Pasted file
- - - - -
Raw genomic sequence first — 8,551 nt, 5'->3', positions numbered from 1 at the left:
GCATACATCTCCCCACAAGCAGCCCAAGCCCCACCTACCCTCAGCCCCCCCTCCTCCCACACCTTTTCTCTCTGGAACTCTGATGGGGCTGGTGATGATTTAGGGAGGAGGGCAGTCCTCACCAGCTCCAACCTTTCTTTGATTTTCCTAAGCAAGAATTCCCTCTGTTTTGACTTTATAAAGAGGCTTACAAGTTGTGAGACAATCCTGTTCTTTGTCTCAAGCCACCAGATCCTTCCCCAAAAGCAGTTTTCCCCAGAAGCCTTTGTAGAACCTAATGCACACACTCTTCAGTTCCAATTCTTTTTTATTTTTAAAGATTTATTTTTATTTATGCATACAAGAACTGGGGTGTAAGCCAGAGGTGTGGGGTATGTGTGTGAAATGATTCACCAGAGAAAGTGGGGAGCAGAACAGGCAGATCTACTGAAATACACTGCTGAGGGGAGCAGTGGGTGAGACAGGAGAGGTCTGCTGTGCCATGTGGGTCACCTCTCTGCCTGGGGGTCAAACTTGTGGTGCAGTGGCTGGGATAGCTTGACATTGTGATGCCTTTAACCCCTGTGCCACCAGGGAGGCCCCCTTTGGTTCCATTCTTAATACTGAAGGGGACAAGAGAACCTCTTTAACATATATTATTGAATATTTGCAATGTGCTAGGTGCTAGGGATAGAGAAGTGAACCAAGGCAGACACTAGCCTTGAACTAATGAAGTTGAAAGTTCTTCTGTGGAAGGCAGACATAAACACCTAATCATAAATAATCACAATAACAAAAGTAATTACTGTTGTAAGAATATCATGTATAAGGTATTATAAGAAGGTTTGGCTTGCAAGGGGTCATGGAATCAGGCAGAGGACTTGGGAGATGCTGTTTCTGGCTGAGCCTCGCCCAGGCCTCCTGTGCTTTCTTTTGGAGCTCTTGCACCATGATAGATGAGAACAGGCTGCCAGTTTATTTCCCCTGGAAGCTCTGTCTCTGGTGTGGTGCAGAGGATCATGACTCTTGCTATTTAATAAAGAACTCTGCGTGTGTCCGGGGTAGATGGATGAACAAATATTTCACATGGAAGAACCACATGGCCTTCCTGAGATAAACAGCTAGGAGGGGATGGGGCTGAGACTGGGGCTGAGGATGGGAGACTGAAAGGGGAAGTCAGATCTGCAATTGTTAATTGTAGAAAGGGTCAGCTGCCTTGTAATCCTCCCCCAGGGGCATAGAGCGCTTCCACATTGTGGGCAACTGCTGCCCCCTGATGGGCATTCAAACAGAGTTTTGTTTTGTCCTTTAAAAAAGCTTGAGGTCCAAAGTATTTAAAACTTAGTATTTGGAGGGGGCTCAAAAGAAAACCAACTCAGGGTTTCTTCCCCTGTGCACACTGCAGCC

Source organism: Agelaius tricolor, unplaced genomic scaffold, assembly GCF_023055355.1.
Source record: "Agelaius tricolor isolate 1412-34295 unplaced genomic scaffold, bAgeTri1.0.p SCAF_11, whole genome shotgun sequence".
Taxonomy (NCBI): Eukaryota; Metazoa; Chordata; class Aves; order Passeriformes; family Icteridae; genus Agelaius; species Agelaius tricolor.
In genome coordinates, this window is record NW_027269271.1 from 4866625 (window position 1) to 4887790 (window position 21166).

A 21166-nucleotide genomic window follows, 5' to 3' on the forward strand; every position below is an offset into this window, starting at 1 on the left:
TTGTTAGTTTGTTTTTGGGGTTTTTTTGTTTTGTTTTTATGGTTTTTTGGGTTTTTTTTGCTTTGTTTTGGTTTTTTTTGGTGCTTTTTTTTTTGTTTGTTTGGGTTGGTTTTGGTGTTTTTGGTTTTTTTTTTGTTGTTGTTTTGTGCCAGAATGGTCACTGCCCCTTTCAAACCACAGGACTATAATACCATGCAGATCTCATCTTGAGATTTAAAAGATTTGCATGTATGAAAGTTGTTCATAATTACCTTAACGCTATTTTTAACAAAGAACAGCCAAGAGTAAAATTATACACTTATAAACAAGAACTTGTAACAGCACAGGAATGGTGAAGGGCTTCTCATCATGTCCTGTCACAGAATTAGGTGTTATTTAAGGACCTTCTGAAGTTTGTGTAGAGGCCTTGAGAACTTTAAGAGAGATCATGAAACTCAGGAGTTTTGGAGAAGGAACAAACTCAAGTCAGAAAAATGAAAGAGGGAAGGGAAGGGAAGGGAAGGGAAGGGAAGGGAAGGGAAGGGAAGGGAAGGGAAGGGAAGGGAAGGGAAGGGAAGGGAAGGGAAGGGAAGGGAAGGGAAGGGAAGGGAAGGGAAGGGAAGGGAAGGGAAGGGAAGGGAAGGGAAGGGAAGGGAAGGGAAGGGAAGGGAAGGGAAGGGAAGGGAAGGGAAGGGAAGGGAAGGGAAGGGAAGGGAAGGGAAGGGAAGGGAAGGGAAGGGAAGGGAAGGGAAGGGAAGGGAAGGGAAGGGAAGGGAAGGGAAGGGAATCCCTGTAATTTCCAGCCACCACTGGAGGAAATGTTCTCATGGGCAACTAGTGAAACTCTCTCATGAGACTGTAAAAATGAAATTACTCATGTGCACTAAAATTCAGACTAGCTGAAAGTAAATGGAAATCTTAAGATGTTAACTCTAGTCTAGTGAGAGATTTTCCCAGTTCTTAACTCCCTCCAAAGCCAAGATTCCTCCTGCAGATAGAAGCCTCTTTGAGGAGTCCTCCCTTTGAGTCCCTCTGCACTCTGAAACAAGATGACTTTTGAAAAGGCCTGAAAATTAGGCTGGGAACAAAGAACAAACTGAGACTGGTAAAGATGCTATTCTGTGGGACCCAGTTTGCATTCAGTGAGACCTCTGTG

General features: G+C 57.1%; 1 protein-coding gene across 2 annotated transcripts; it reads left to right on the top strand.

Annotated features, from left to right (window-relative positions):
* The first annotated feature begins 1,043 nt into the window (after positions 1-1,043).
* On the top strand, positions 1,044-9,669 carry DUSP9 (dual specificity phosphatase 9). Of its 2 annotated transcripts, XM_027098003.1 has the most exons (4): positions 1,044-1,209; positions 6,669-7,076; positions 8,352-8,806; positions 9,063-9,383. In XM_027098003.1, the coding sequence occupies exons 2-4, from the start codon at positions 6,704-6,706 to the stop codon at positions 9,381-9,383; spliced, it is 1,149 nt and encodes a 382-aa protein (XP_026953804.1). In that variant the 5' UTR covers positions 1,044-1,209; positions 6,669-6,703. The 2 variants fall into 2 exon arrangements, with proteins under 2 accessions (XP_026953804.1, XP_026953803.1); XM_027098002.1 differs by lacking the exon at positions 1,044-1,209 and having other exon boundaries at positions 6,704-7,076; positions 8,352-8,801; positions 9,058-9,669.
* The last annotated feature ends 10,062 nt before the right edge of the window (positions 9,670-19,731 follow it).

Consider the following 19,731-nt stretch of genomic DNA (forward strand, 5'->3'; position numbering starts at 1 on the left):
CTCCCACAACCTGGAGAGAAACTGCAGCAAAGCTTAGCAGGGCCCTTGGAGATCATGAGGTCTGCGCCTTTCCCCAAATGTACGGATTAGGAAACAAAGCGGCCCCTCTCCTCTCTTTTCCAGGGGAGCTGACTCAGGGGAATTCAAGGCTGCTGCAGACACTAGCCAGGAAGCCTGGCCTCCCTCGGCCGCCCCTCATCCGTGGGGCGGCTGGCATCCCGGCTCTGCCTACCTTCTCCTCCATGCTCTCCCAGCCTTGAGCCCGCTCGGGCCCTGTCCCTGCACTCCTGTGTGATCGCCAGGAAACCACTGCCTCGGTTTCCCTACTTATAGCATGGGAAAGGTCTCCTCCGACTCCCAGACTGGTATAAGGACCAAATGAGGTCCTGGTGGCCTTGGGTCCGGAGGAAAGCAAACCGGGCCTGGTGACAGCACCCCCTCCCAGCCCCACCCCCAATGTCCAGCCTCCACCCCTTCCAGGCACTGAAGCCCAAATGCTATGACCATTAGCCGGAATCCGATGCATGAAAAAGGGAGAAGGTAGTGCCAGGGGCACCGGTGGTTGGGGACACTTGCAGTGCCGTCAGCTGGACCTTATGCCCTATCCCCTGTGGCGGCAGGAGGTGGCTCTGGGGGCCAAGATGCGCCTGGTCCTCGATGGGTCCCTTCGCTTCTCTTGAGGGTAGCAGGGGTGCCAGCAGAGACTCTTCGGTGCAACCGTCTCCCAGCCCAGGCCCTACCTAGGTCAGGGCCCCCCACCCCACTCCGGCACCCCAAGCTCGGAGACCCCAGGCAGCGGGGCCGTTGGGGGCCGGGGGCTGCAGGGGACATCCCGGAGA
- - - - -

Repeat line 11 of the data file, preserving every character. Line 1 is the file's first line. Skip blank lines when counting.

* The first annotated feature begins 1,043 nt into the window (after positions 1-1,043).